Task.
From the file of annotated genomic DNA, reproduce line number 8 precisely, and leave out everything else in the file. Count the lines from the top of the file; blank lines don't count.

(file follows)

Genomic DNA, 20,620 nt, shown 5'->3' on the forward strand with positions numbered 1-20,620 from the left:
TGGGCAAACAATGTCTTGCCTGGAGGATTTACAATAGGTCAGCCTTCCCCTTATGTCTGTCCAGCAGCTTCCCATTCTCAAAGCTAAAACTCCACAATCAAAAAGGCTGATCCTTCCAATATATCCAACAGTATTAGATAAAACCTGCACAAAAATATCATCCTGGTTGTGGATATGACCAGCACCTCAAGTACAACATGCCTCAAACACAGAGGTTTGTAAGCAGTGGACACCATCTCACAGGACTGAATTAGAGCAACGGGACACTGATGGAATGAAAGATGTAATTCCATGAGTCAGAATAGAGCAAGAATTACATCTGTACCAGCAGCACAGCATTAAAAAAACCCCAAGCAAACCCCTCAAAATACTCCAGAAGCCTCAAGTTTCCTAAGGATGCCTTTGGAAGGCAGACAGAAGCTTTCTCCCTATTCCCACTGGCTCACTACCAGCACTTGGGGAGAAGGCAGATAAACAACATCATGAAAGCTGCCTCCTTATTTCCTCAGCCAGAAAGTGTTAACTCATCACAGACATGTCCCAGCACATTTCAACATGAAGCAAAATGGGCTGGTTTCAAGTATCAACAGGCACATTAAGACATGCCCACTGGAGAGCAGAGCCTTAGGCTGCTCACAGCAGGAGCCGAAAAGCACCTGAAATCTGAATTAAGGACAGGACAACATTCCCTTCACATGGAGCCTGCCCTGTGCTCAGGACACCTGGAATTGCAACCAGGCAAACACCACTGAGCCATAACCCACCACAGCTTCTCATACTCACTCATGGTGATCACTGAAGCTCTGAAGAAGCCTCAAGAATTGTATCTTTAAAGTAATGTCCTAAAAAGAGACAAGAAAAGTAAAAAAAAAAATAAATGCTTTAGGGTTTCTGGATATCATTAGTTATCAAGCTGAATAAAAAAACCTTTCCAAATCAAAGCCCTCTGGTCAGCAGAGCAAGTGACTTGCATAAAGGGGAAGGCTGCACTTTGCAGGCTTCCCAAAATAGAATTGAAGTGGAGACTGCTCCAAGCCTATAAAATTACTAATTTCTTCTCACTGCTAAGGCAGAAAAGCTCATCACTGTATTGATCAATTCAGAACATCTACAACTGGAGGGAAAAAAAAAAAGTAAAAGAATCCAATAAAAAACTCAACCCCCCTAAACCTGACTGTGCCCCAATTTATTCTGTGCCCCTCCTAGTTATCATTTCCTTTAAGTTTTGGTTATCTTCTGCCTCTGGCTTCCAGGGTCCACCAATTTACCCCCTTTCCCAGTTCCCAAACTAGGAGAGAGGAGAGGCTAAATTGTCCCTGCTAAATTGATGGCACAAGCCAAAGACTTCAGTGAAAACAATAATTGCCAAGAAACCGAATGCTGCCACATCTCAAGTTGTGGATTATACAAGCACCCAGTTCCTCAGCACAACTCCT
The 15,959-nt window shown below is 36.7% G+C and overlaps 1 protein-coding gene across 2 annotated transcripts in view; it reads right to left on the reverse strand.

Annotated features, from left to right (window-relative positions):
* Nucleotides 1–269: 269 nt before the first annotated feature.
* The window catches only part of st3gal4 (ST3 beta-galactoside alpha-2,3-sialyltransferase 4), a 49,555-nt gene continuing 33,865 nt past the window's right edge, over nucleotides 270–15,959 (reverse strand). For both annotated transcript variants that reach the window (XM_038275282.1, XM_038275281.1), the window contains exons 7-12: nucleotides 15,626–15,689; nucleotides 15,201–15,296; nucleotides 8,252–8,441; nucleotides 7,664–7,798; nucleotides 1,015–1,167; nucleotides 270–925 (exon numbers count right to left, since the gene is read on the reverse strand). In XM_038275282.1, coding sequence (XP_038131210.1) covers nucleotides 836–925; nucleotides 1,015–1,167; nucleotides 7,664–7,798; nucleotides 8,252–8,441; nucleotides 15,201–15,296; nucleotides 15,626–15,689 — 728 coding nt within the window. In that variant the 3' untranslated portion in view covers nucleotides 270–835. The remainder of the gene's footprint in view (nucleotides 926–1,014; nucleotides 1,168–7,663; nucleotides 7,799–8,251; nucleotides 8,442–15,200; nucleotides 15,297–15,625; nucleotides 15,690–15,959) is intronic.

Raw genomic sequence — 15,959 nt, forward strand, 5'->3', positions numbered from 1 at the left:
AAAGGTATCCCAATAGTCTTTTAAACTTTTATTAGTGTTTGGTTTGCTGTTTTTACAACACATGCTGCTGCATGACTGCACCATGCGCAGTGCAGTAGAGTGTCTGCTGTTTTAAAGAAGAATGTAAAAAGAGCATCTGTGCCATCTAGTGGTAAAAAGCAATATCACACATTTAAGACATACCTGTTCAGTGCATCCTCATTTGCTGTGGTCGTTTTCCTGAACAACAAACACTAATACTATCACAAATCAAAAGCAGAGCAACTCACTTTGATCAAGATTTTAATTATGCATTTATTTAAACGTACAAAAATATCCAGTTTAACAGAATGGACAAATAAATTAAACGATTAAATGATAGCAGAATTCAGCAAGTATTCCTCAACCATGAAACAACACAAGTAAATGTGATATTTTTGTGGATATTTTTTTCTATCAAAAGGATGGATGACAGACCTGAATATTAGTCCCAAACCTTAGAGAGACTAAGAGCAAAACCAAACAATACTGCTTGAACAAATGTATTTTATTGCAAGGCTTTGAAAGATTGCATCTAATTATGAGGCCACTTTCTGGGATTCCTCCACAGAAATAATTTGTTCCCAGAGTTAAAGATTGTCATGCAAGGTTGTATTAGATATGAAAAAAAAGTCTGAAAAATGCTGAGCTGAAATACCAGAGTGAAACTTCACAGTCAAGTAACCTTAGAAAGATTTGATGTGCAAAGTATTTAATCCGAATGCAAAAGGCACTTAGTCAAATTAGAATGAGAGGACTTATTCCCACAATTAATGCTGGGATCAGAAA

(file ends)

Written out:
AAAGGTATCCCAATAGTCTTTTAAACTTTTATTAGTGTTTGGTTTGCTGTTTTTACAACACATGCTGCTGCATGACTGCACCATGCGCAGTGCAGTAGAGTGTCTGCTGTTTTAAAGAAGAATGTAAAAAGAGCATCTGTGCCATCTAGTGGTAAAAAGCAATATCACACATTTAAGACATACCTGTTCAGTGCATCCTCATTTGCTGTGGTCGTTTTCCTGAACAACAAACACTAATACTATCACAAATCAAAAGCAGAGCAACTCACTTTGATCAAGATTTTAATTATGCATTTATTTAAACGTACAAAAATATCCAGTTTAACAGAATGGACAAATAAATTAAACGATTAAATGATAGCAGAATTCAGCAAGTATTCCTCAACCATGAAACAACACAAGTAAATGTGATATTTTTGTGGATATTTTTTTCTATCAAAAGGATGGATGACAGACCTGAATATTAGTCCCAAACCTTAGAGAGACTAAGAGCAAAACCAAACAATACTGCTTGAACAAATGTATTTTATTGCAAGGCTTTGAAAGATTGCATCTAATTATGAGGCCACTTTCTGGGATTCCTCCACAGAAATAATTTGTTCCCAGAGTTAAAGATTGTCATGCAAGGTTGTATTAGATATGAAAAAAAAGTCTGAAAAATGCTGAGCTGAAATACCAGAGTGAAACTTCACAGTCAAGTAACCTTAGAAAGATTTGATGTGCAAAGTATTTAATCCGAATGCAAAAGGCACTTAGTCAAATTAGAATGAGAGGACTTATTCCCACAATTAATGCTGGGATCAGAAA